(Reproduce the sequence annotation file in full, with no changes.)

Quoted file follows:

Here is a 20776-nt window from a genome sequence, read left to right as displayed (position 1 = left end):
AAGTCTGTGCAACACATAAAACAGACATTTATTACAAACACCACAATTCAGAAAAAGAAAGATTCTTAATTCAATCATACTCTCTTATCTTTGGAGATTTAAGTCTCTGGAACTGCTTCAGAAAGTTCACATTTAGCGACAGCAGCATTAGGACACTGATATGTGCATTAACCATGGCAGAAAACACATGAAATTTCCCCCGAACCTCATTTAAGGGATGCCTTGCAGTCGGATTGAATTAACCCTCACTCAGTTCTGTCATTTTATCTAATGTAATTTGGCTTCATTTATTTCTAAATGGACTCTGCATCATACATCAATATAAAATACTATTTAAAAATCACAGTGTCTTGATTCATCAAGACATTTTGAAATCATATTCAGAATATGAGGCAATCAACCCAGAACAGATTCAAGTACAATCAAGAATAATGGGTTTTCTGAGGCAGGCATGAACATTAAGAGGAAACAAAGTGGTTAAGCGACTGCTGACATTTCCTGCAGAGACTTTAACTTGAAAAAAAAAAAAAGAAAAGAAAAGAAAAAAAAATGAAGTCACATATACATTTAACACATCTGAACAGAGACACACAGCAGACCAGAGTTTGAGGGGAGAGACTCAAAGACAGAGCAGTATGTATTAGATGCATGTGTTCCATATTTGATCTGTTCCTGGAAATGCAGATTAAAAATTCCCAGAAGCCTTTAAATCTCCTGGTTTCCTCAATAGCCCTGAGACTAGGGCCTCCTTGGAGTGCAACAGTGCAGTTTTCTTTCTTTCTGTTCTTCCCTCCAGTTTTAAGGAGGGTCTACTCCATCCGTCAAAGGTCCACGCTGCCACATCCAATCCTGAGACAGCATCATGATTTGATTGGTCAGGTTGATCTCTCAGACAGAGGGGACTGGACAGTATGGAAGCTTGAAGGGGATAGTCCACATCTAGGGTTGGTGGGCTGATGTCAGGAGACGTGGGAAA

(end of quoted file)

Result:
Here is a 20776-nt window from a genome sequence, read left to right as displayed (position 1 = left end):
AAGTCTGTGCAACACATAAAACAGACATTTATTACAAACACCACAATTCAGAAAAAGAAAGATTCTTAATTCAATCATACTCTCTTATCTTTGGAGATTTAAGTCTCTGGAACTGCTTCAGAAAGTTCACATTTAGCGACAGCAGCATTAGGACACTGATATGTGCATTAACCATGGCAGAAAACACATGAAATTTCCCCCGAACCTCATTTAAGGGATGCCTTGCAGTCGGATTGAATTAACCCTCACTCAGTTCTGTCATTTTATCTAATGTAATTTGGCTTCATTTATTTCTAAATGGACTCTGCATCATACATCAATATAAAATACTATTTAAAAATCACAGTGTCTTGATTCATCAAGACATTTTGAAATCATATTCAGAATATGAGGCAATCAACCCAGAACAGATTCAAGTACAATCAAGAATAATGGGTTTTCTGAGGCAGGCATGAACATTAAGAGGAAACAAAGTGGTTAAGCGACTGCTGACATTTCCTGCAGAGACTTTAACTTGAAAAAAAAAAAAAGAAAAGAAAAGAAAAAAAAATGAAGTCACATATACATTTAACACATCTGAACAGAGACACACAGCAGACCAGAGTTTGAGGGGAGAGACTCAAAGACAGAGCAGTATGTATTAGATGCATGTGTTCCATATTTGATCTGTTCCTGGAAATGCAGATTAAAAATTCCCAGAAGCCTTTAAATCTCCTGGTTTCCTCAATAGCCCTGAGACTAGGGCCTCCTTGGAGTGCAACAGTGCAGTTTTCTTTCTTTCTGTTCTTCCCTCCAGTTTTAAGGAGGGTCTACTCCATCCGTCAAAGGTCCACGCTGCCACATCCAATCCTGAGACAGCATCATGATTTGATTGGTCAGGTTGATCTCTCAGACAGAGGGGACTGGACAGTATGGAAGCTTGAAGGGGATAGTCCACATCTAGGGTTGGTGGGCTGATGTCAGGAGACGTGGGAAA